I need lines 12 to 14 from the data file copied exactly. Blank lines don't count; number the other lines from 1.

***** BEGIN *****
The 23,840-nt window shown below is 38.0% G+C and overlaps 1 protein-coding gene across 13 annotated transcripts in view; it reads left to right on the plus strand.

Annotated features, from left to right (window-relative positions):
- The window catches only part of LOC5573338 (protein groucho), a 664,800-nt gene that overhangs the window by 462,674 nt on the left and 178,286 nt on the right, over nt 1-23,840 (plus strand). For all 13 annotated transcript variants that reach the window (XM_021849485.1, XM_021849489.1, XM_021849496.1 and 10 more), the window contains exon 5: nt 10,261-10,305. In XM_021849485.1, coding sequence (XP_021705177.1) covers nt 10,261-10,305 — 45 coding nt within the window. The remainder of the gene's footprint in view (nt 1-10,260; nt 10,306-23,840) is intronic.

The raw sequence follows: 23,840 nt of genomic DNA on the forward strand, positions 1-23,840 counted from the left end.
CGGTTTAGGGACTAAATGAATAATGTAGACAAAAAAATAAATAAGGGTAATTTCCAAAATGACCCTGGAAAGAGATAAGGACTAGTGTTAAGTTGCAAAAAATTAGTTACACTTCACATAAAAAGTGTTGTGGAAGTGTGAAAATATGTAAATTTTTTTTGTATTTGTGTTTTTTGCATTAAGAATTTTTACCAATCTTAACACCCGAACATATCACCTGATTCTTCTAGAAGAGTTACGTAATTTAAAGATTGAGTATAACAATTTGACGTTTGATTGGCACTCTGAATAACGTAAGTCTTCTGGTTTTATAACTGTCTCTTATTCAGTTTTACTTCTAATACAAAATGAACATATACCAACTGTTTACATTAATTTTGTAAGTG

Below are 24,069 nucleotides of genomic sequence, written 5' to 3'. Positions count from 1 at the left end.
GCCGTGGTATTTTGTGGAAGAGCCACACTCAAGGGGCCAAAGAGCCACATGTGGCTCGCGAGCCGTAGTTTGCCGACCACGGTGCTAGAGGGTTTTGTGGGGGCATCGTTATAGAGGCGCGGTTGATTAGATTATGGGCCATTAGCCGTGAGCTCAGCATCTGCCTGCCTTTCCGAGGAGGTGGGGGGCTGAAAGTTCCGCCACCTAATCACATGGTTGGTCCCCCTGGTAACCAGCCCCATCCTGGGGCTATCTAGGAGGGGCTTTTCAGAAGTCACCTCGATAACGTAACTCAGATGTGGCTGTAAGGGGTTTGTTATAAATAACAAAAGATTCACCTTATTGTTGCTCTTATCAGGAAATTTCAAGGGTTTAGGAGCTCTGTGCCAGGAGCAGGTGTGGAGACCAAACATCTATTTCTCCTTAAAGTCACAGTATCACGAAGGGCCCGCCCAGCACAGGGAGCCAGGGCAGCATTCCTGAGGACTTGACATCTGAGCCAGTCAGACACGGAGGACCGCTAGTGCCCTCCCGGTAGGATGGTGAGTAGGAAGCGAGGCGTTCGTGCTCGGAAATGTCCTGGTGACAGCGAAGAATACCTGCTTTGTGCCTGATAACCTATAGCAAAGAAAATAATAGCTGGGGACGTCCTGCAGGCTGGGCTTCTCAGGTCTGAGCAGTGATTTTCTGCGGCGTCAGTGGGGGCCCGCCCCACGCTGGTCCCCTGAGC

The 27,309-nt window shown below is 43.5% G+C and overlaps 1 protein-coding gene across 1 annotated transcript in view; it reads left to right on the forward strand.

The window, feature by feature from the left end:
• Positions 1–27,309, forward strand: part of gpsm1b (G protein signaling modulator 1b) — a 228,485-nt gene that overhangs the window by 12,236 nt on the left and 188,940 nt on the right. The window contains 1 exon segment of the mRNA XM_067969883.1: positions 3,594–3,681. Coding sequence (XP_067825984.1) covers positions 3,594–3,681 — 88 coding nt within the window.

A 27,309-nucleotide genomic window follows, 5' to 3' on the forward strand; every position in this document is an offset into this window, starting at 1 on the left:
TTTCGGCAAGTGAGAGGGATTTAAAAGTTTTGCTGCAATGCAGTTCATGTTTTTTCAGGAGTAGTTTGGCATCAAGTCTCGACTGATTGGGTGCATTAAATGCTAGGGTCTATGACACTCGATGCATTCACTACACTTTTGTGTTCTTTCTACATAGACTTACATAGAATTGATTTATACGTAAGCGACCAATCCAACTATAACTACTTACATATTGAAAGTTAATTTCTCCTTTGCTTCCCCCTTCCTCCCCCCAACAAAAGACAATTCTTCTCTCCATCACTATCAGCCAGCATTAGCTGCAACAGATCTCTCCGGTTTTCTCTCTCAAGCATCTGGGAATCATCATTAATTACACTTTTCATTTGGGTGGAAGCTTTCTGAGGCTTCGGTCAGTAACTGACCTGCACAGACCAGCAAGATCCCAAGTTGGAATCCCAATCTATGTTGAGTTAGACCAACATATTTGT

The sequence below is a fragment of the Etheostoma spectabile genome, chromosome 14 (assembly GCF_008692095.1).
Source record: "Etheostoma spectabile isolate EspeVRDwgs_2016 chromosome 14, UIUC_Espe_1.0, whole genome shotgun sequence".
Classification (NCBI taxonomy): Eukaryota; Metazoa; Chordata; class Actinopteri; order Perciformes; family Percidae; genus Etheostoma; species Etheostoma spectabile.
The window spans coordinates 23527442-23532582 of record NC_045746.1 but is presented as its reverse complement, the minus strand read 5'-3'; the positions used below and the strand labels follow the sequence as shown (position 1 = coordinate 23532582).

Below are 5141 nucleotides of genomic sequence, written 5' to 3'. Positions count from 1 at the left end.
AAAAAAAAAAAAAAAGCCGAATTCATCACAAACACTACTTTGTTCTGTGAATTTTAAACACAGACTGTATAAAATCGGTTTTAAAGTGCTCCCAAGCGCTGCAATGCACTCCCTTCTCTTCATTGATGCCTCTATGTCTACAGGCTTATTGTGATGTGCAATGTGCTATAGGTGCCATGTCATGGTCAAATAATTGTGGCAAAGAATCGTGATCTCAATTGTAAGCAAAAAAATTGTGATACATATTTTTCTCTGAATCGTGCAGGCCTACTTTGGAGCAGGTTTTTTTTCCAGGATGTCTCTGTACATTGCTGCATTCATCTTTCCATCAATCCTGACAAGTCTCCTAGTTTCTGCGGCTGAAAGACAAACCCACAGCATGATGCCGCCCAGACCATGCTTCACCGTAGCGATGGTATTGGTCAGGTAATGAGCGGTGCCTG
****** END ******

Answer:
TTTCGGCAAGTGAGAGGGATTTAAAAGTTTTGCTGCAATGCAGTTCATGTTTTTTCAGGAGTAGTTTGGCATCAAGTCTCGACTGATTGGGTGCATTAAATGCTAGGGTCTATGACACTCGATGCATTCACTACACTTTTGTGTTCTTTCTACATAGACTTACATAGAATTGATTTATACGTAAGCGACCAATCCAACTATAACTACTTACATATTGAAAGTTAATTTCTCCTTTGCTTCCCCCTTCCTCCCCCCAACAAAAGACAATTCTTCTCTCCATCACTATCAGCCAGCATTAGCTGCAACAGATCTCTCCGGTTTTCTCTCTCAAGCATCTGGGAATCATCATTAATTACACTTTTCATTTGGGTGGAAGCTTTCTGAGGCTTCGGTCAGTAACTGACCTGCACAGACCAGCAAGATCCCAAGTTGGAATCCCAATCTATGTTGAGTTAGACCAACATATTTGT

The sequence below is a fragment of the Etheostoma spectabile genome, chromosome 14 (assembly GCF_008692095.1).
Source record: "Etheostoma spectabile isolate EspeVRDwgs_2016 chromosome 14, UIUC_Espe_1.0, whole genome shotgun sequence".